Greatest accomplishment as a chef: I've won some awards, cooked at the James Beard House, and cooked for some pretty cool people -- but there are two things that I'm especially proud of. One is having contributed to the growth of some really good chefs. I had a lot of people working for me in San Francisco who've gone on to be very good at what they do, and I'd like to think that I had a part in that, but more important than that is managing to stay married. This job can really kill marriages, and I don't think I could be successful in this career if it weren't for the support my family has given me.
Rules of conduct in your kitchen: Work hard, have fun and be respectful. But those are the things you shouldn't even have to say. I try to teach my staff to care about what they're doing -- that every last step is as important as the next -- and I always try to lead by example. And, for God's sake, Eric, stop singing. He's one of our line cooks, and he sings all the time, which makes me have a song stuck in my head all day long.
Favorite ingredient: Fat. Duck fat, pork fat or butter -- those are the ingredients I don't want to cook without.
Most overrated ingredient: Liquid nitrogen. I'm just not into the whole molecular-gastronomy thing. I can't help but feel that eventually people will be cooking in hazmat suits telling me how cool it is that there's no fire anywhere.
Most underrated ingredient: Potatoes. There was a time when I wasn't into the whole meat-and-potatoes thing, but recently,I'm enjoying all the different ways potatoes can be prepared. We've been making gnocchi at the restaurant, and I've been fooling around a lot with pierogi and playing with tri-colored fingerlings.
Best recent food find: Szechuan buttons. They're a flower blossom that's apparently used as an anesthetic. You put the tiniest bit in your mouth and it goes numb and feels like you put a nine-volt battery on your tongue. That's all weird enough for me to like it, but the craziest thing about them is that even though your tongue is numb, you can actually taste subtle flavors even better. I'm currently making a beer with the buttons, which, if nothing else, should be interesting.
Favorite local ingredient: Palisade peaches. I get them at any of the farmers' markets around town.
Favorite spice: Salt. I usually have about ten different kinds on hand. Aside from all of the great flavoring aspects, it's amazing how it works to cure and preserve things.
One food you detest: Mayonnaise -- just the manufactured kind. There's got to be some additive in it that I can't take...just thinking about it now is making me sick.
One food you can't live without: Really good bread. No matter how many different foods I make and eat, I don't know if I'll ever enjoy anything more than a really good sandwich. It's just a perfect little creation, and you can't make a really good sandwich without really good bread.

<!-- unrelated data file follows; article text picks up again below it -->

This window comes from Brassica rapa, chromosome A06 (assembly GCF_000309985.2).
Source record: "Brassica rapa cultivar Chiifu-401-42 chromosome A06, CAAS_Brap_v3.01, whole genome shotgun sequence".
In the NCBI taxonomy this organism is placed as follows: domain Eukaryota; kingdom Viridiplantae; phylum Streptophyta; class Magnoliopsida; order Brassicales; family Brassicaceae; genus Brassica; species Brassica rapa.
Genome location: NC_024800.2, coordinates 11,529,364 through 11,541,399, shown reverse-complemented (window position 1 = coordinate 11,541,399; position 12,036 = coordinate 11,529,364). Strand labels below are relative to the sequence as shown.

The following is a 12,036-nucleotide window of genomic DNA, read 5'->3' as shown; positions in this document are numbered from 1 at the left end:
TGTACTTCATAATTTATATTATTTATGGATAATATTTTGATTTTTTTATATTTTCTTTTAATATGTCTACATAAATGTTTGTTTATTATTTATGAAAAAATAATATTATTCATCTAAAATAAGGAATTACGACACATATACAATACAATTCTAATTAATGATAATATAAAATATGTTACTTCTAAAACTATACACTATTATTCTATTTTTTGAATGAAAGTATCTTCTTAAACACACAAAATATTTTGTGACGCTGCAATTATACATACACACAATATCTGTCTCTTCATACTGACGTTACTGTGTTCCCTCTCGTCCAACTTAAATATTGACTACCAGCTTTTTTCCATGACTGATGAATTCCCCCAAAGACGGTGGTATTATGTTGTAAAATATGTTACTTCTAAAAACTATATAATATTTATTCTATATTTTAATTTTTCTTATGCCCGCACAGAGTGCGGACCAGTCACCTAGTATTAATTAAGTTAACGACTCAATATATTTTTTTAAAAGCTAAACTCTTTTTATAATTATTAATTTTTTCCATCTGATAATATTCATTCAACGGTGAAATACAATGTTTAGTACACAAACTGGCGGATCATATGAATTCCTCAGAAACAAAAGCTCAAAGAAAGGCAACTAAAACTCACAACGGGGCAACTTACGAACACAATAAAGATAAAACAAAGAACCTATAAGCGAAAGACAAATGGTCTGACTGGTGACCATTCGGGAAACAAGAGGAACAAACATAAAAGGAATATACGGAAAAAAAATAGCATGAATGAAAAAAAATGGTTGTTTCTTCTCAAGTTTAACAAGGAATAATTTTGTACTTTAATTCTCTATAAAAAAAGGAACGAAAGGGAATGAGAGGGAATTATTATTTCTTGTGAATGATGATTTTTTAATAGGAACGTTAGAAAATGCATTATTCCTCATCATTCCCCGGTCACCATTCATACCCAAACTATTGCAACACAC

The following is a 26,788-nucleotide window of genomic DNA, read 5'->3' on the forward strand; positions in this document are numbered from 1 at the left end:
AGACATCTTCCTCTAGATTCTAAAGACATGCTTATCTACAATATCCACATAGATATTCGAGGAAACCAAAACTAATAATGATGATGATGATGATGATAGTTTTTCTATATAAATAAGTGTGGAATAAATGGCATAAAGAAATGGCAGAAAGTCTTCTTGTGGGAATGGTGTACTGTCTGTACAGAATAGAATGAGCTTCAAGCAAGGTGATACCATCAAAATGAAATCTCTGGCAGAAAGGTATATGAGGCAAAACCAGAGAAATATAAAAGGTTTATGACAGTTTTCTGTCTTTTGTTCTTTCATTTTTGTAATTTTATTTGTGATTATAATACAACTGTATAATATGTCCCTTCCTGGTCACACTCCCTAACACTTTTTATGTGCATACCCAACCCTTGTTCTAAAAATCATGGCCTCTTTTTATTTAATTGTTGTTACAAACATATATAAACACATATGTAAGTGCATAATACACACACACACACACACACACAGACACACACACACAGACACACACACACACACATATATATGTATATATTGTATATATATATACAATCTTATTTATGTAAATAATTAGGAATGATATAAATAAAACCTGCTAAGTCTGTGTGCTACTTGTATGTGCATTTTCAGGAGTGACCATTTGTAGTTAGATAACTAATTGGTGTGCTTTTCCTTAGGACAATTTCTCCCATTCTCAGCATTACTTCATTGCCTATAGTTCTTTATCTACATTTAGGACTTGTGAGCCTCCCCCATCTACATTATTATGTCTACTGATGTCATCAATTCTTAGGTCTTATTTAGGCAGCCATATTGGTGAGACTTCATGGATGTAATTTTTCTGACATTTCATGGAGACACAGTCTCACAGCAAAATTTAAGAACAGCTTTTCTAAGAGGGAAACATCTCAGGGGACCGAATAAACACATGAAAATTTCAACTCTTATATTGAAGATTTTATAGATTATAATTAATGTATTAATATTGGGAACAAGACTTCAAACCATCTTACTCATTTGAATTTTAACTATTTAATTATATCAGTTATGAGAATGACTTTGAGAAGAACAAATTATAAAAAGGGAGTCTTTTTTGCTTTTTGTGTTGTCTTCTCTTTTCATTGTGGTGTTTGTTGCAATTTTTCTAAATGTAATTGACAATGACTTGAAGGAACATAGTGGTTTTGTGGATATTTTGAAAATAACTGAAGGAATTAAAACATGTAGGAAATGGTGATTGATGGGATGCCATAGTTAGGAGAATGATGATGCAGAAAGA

What's never in your kitchen? Whiners, toques or any kind of meat substitute.
What's always in your kitchen? A meat grinder, smoker, duck fat and a bunch of people having fun.
Biggest kitchen disaster: During my first chef job, I got a phone call the morning of my day off from my sous chef saying that I needed to come down to the restaurant -- but he wouldn't say why. After some persuasion and a few choice words, he finally said the words that I still can't erase from my mind: "I set the Ansul system off." That's the fire system, and it shoots these little pellets everywhere to suppress the flames, making a huge mess in the process. That shit gets everywhere, and it looked like it had snowed in the kitchen. It sucked, and it literally took all day to clean up.
Favorite dish to cook at home: Barbecue. I'm really looking forward to warmer weather. Between two smokers and a grill, I can really make a lot of stuff, but there will always be pork shoulder, ribs, chicken wings and definitely a few friends and neighbors to eat it all.
Favorite dish on your menu: My favorite dish is always the next one I'm working on, but aside from that, I really like the smoked duck breast salad with cranberry vinaigrette we're currently doing. That -- and the buffalo corn dogs we serve during happy hour.
If you could put any dish on your menu, even though it might not sell, what would it be? Cassoulet. It's probably my favorite thing to make and eat, but there's just no way we could sell it, considering the cost to make it well and the public's lack of familiarity with it. Still, I'm sure if I made it, none of it would go to waste; my sous chefs and I would see to that.
Favorite music to cook by: I usually let the radio be controlled by the people who are near it all day, but when I have the kitchen all to myself, I usually listen to Frank Zappa, Social Distortion and the Supersuckers.
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What's your favorite knife? I have a lot of knives but really only use two -- a twelve-inch Henckels chef knife and a six-inch F. Dick. I like the chef knife, mostly because I can do anything with it. It's very well balanced and holds an edge. The six-inch was a gift from my first chef in San Francisco, Mark Walker, who became a good friend and taught me a lot about food and what it means to be a chef. I don't use it a lot, but I'm always glad when I do. I guess the most accurate answer, though, is whichever knife is closest to me.
Last meal before you die: I guess it would depend on how I was going to die, but probably something light, like a salad. Either that or a bushel of crabs.